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  23. 23.0 23.1 Supplementing a home exercise program with a class-based exercise program is more effective than home exercise alone in the treatment of knee osteoarthritis ,C. J. McCarthy, P. M. Mills1, R. Pullen, C. Roberts, A. Silman and,J. A. Oldham, Rheumatology 2004;43:880–886 (Level of evidence: 1B)
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  25. 25.0 25.1 Hinman, R.S., Heywood, S.E. (2007). Aquatic physical therapy for hip and knee osteoarthritis: results of a single-blind randomized controlled trial. Journal of Physical Therapy 87 (1), 32-43 (Level of evidence : 1B)
  26. 26.0 26.1 26.2 26.3 Wang, T., Belza, B., Elaine Thompson, F., Whitney, J.D., Bennett, K. (2007) Effects of aquatic exercise of flexibility, strength and aerobic fitness in adults with osteoarthritis of the hip or knee. Journal of Advanced Nursing, 57 (2), 141-152 (Level of evidence: 1B)
  27. 27.0 27.1 L.E. Silva et al., Hydrotherapy Versus Conventional Land-Based Exercise for the Management of Patients With Osteoarthritis of the Knee: A Randomized Clinical Trial, Physical Therapy Journal, 2008, 88(1): 12-21 (Level of Evidence: 1B)
  28. 28.0 28.1 28.2 A Clinical Trial of Neuromuscular Electrical Stimulation in Improving Quadriceps Muscle Strength and Activation Among Women With Mild and Moderate Osteoarthritis, Riann M. Palmieri-Smith, Abbey C. Thomas, Carrie Karvonen-Gutierrez, MaryFran Sowers, Physical Therapy - Volume 90 Number 10 October 2010 (Level of evidence : 1B )
  29. G.D. Deyle et al., Physical Therapy Treatment Effectiveness for Osteoarthritis of the Knee: A Randomized Comparison of Supervised Clinical Exercise and Manual Therapy Procedures Versus a Home Exercise Program, Physical Therapy Journal, 2005, 85(12): 1301-1317 (Level of Evidence: 1B)
  30. A.I. Perlman et al., Massage Therapy for Osteoarthritis of the Knee, Archives of Internal Medicine, 2006, 166: 2533-2538 (Level of Evidence: 1B)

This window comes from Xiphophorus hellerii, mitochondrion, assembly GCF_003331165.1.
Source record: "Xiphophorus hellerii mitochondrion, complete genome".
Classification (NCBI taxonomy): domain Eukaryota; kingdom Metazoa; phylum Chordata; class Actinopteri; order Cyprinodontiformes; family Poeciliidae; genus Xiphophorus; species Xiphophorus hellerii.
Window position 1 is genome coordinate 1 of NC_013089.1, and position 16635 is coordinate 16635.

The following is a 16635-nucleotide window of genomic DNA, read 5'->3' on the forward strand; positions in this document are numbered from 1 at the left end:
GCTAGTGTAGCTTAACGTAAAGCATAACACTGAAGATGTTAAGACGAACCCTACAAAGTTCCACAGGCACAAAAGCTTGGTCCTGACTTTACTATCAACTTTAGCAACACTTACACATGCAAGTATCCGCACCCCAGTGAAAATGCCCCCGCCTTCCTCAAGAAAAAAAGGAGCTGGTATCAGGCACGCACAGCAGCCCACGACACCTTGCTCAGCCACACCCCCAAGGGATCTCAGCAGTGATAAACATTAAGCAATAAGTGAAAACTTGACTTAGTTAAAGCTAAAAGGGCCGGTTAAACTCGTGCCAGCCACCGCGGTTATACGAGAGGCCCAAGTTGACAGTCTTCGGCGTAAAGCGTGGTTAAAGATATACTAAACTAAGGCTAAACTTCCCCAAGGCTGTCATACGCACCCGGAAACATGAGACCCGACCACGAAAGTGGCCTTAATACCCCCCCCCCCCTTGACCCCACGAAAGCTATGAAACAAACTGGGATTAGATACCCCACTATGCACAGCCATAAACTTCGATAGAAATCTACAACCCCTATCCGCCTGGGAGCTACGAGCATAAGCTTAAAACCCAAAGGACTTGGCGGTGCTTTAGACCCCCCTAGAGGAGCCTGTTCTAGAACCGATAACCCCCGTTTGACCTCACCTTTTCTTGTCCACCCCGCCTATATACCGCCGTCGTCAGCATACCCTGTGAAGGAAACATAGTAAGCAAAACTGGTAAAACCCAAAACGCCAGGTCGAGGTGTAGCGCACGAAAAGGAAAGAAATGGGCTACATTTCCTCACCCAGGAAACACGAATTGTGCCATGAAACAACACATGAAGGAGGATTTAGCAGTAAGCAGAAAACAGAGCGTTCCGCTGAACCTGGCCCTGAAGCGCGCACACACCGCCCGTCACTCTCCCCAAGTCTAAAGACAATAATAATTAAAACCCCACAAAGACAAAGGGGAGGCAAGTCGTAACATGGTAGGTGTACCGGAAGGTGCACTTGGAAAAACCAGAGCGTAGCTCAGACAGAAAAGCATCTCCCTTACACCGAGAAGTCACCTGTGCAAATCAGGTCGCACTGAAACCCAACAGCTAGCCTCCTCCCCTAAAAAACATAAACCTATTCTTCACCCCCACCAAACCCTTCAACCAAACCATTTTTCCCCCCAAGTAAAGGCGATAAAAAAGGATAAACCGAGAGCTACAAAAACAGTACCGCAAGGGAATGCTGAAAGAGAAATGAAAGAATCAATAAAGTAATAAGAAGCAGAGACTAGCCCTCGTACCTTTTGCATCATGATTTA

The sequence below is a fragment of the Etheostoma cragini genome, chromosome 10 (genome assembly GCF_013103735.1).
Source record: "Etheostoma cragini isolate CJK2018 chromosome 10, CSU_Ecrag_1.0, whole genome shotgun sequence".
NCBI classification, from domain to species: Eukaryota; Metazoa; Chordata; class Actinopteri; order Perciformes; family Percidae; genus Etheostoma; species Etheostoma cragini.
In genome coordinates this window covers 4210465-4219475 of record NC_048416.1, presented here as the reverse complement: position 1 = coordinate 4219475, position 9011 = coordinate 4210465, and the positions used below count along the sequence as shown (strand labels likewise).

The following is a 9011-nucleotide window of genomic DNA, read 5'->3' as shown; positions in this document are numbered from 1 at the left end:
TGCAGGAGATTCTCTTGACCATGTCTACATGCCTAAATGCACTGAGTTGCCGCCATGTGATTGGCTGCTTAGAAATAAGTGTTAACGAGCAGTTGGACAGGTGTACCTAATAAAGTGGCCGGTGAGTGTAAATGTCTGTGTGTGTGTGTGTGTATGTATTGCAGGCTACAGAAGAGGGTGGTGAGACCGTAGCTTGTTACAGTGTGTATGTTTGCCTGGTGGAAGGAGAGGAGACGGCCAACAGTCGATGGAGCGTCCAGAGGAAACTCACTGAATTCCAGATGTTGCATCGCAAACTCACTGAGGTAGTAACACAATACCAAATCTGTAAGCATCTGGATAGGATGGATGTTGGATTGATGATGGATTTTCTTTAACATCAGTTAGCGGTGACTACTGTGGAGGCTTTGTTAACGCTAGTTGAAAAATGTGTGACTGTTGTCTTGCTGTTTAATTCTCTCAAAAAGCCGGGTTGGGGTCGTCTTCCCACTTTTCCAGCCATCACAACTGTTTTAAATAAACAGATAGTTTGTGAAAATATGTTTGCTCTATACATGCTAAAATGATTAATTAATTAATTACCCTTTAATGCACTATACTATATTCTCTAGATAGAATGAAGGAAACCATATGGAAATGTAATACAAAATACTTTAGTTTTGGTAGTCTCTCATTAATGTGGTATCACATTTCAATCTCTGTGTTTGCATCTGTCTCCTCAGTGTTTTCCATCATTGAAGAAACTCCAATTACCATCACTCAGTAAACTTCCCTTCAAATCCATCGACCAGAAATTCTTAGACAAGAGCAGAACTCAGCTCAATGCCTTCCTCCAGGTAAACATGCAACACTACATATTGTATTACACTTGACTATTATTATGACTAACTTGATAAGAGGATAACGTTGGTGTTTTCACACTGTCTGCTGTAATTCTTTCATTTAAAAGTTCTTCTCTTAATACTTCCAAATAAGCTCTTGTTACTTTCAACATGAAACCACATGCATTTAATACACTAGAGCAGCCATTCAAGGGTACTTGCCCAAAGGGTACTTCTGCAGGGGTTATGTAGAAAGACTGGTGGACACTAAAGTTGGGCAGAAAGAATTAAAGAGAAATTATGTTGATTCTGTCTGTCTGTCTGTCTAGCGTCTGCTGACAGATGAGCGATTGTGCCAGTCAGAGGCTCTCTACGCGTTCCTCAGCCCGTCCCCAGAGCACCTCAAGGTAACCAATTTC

31. L. Brosseau et al., Thermotherapy for treatment of osteoarthritis (Review), The Cochrane Library, 2011, 10: 1-23 (Level of Evidence: 1A)
  32. 32.0 32.1 N.C. Mascarin et al., Effects of kinesiotherapy, ultrasound and electrotherapy in management of bilateral knee osteoarthritis: prospective clinical trial, BMC Musculoskeletal Disorders, 2012, 13: 182-191 (Level of Evidence: 1B)
  33. A. Loyola-Sánchez et al., Efficacy of ultrasound therapy for the management of knee osteoarthritis: a systematic review with meta-analysis, Osteoarthritis Research Society International Journal, 2010, 18: 1117-1126 Level of Evidence: 1A)
  34. No authors listed. Ottawa panel evidence-based clinical practice guidelines for therapeutic exercises and manual therapy in the management of osteoarthritis. Phys Ther. 2005 Sep; 85 (9):907-71.(Level of evidence 1A)
  35. Cliborne Amy, Rhon Dan, Judd Coy, Fee Terrance, Matekel Robert, Whitman Julie, Roberts Maj. Clinical hip tests and a functional squat test in patients with knee osteoarthritis: Reliability, Prevalence of Positive Test Findings, and Short-Term Response to Hip Mobilization. J Orthop Sports Phys Ther. 2004;34(11):676-685. doi:10.2519/jospt.2004.1432 (Level of evidence 3b)
  36. Linda L Currier, Paul J Froehlich, Scott D Carow, Ronald K McAndrew, Amy V Cliborne, Robert E Boyles, Liem T Mansfield and Robert S Wainner. Development of a Clinical Prediction Rule to Identify Patients With Knee Pain and Clinical Evidence of Knee Osteoarthritis Who Demonstrate a Favorable Short-Term Response to Hip Mobilization. PHYS THER Vol. 87, No. 9, September 2007, pp. 1106-1119
  37. Deyle Gail, Henderson Nancy, Matekel Robert, Ryder Micahel, Garber Matthew, Allison Stephen. Effectiveness of Manual Physical therapy and Exercise in Osteoarthritis of the Knee A Randomized, Controlled Trial (Level of evidence 1b)
37. Seyed Mansour Rayegani 1 , Seyed Ahmad Raeissadat 1 , Saeed Heidari 2 , Mohammad Moradi-Joo 3,4. Safety and Effectiveness of Low-Level Laser Therapy in Patients With Knee Osteoarthritis: A Systematic Review and Meta-analysis. S12–S19 2017 Aug 29. (Level of evidence 1A)